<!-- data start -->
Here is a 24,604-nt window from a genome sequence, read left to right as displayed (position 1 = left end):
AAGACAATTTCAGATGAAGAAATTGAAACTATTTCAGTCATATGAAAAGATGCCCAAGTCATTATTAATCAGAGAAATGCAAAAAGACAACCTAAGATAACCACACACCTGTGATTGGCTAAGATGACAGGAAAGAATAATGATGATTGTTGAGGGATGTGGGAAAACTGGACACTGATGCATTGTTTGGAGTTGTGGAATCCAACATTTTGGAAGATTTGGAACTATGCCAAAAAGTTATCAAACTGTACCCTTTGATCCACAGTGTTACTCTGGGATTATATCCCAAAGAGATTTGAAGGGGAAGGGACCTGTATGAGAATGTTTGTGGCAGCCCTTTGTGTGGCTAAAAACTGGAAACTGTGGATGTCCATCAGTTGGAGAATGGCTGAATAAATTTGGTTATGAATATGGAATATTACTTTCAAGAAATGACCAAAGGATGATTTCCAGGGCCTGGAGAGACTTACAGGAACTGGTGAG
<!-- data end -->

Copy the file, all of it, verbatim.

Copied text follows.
Here is a 24,604-nt window from a genome sequence, read left to right as displayed (position 1 = left end):
AAGACAATTTCAGATGAAGAAATTGAAACTATTTCAGTCATATGAAAAGATGCCCAAGTCATTATTAATCAGAGAAATGCAAAAAGACAACCTAAGATAACCACACACCTGTGATTGGCTAAGATGACAGGAAAGAATAATGATGATTGTTGAGGGATGTGGGAAAACTGGACACTGATGCATTGTTTGGAGTTGTGGAATCCAACATTTTGGAAGATTTGGAACTATGCCAAAAAGTTATCAAACTGTACCCTTTGATCCACAGTGTTACTCTGGGATTATATCCCAAAGAGATTTGAAGGGGAAGGGACCTGTATGAGAATGTTTGTGGCAGCCCTTTGTGTGGCTAAAAACTGGAAACTGTGGATGTCCATCAGTTGGAGAATGGCTGAATAAATTTGGTTATGAATATGGAATATTACTTTCAAGAAATGACCAAAGGATGATTTCCAGGGCCTGGAGAGACTTACAGGAACTGGTGAG